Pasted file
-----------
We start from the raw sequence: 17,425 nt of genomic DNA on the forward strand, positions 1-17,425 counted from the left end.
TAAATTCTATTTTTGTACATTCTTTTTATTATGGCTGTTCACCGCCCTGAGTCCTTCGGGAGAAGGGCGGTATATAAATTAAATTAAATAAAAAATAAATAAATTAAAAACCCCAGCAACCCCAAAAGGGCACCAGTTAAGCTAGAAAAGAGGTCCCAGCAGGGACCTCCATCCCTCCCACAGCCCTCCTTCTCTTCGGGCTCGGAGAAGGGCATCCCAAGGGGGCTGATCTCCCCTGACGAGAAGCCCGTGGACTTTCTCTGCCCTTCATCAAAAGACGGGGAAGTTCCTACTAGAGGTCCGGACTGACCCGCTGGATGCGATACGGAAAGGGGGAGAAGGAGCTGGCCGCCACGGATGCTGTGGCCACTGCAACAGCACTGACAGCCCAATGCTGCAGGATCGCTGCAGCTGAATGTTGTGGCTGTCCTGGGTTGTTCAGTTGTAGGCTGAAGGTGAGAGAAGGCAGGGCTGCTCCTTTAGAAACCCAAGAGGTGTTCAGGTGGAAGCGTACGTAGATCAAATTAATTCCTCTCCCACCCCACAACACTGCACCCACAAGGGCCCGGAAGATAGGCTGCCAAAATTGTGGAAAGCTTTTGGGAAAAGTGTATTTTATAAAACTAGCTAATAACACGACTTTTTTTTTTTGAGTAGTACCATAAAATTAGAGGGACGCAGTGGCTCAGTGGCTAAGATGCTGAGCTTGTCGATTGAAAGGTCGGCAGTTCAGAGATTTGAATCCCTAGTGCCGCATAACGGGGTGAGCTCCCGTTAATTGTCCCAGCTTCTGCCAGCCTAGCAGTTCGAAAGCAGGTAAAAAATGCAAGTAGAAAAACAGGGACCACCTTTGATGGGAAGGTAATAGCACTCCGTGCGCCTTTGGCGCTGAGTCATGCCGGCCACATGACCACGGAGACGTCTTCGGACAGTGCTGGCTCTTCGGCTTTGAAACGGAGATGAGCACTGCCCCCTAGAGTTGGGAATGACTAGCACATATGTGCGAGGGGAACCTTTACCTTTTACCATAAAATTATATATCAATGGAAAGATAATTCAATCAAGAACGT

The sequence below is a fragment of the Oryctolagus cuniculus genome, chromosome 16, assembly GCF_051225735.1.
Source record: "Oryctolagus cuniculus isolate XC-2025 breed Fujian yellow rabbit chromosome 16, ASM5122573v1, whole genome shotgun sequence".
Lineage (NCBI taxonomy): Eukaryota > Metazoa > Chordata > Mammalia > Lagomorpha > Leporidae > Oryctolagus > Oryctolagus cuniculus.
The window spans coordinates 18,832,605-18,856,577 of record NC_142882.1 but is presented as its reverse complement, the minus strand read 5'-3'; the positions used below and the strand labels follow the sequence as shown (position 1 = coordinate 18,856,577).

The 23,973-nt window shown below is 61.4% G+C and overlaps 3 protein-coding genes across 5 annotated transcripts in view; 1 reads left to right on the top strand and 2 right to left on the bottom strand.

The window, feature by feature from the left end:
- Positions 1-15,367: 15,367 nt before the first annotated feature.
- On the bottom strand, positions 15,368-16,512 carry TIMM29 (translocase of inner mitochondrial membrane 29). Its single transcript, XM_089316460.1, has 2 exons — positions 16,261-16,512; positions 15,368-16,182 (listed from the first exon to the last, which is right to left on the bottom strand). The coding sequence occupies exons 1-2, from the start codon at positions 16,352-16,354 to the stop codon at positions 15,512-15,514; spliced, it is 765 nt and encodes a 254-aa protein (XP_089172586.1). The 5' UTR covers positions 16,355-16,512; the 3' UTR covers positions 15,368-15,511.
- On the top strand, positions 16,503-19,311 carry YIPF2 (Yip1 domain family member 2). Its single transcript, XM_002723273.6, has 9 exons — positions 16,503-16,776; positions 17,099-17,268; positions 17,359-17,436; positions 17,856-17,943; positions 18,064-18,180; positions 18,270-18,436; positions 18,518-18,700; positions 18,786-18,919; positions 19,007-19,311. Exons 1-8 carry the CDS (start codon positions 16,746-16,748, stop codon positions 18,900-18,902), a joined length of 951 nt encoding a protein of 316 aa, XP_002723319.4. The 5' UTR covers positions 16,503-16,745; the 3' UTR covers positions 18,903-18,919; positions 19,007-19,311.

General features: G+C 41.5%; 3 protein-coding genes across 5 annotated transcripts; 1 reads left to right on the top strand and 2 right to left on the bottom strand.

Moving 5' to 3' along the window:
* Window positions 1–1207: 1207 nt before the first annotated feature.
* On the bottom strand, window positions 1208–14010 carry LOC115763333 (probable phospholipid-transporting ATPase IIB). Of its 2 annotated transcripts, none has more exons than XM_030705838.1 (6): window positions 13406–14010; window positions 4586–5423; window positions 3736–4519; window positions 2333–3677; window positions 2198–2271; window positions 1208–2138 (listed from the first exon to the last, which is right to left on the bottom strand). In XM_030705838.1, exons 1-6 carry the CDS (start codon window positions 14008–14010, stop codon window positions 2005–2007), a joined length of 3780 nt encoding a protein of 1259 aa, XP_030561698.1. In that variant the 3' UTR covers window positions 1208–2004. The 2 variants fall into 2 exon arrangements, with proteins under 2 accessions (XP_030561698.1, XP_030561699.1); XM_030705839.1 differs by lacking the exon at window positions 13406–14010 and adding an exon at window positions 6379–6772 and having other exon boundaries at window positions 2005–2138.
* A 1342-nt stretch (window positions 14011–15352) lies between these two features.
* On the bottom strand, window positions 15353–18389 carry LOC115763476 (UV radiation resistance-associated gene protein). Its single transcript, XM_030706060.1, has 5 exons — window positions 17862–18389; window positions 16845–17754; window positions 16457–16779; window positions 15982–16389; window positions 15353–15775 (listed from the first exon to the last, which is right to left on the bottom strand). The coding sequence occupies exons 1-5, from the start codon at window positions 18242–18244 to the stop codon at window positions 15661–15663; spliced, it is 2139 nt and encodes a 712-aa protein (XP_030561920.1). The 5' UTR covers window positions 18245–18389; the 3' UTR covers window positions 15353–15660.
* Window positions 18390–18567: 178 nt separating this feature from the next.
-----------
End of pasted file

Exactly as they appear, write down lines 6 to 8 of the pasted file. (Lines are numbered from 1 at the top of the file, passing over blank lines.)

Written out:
The window spans coordinates 18,832,605-18,856,577 of record NC_142882.1 but is presented as its reverse complement, the minus strand read 5'-3'; the positions used below and the strand labels follow the sequence as shown (position 1 = coordinate 18,856,577).

The 23,973-nt window shown below is 61.4% G+C and overlaps 3 protein-coding genes across 5 annotated transcripts in view; 1 reads left to right on the top strand and 2 right to left on the bottom strand.

The window, feature by feature from the left end: